Last night truly emphasized the value of gaining early advantage. In expert games, slight shifts in power early-on have major late-game ramifications. That said, a few probes lost can spell the difference between victory & defeat. So, existentially, the early game is about saving your teams "probes" and killing the other team's. How?


Well, something is going to happen in the early-game, even if that something is "nothing." That said, everyone's role here will vary between "nothing" & "something". I believe the general rule is, as long as "somebody" on your team does "something", they can cover "somebody" on the other team doing "something." So bringing this into focus:


My Team is PZT. Our spots & opponents, are YES, irrelevant. Let's say my Terran wants vultures; my protoss is going to zealot out. Why? Cover the terran in case he gets rushed. WTF else can I do here? Cannon my own base? Tech also?- then we're really screwed by the rush. Again, teams can be discussed in terms of the team itself, & hypotheticals can be offered & debated in general terms without any regard for external circumstanes IMO, & last night reinforced this assertion.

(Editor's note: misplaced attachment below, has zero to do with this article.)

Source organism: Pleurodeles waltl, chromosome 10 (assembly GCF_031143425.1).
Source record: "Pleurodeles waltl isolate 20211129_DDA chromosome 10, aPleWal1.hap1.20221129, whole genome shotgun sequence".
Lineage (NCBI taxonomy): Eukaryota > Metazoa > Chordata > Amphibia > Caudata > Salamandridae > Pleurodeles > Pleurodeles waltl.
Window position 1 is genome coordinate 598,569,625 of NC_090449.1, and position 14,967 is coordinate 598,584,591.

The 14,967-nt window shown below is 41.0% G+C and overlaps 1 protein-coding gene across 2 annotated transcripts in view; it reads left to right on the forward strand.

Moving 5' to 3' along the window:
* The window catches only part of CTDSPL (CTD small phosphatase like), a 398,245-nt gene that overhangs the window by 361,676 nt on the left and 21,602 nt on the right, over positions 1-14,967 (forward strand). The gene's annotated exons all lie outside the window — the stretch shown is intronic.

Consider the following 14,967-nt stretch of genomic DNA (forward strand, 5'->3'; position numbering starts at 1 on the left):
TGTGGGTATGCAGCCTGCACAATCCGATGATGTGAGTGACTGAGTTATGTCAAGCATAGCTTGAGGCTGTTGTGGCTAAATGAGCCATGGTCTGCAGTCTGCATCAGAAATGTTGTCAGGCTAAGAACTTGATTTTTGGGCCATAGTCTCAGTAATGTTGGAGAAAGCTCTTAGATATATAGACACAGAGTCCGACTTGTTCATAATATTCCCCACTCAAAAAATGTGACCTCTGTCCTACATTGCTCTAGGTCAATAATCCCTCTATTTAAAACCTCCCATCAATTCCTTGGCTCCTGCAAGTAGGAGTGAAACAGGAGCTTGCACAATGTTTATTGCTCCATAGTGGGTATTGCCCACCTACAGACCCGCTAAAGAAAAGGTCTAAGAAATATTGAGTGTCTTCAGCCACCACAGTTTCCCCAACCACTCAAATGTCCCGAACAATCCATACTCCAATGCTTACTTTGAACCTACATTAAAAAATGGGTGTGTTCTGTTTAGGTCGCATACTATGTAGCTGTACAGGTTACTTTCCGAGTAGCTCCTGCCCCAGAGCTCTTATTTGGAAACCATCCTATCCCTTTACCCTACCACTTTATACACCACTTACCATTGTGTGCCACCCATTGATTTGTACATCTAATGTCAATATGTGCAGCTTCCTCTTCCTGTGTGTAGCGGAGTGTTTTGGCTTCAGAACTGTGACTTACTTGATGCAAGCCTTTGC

One way or another, my team was on exactly the same page, running plays like a well-oiled machine. I seemed to think my Zerg should pool early if my allies are teching, & my allies were in total agreement. Check the scoreboard if 'one-size fits all' strategies seem like the hallmark of a newb. Was it by sheer chance that I happened to cover an allies Dragoons, which happened to devastate anything in their path? No, this was part of a devious plan to dominate BGH. Your damn right the timing was good.... the lings were only around as long as they were needed before dying out, at which point Dragoons entered the scene long enough to return the favor.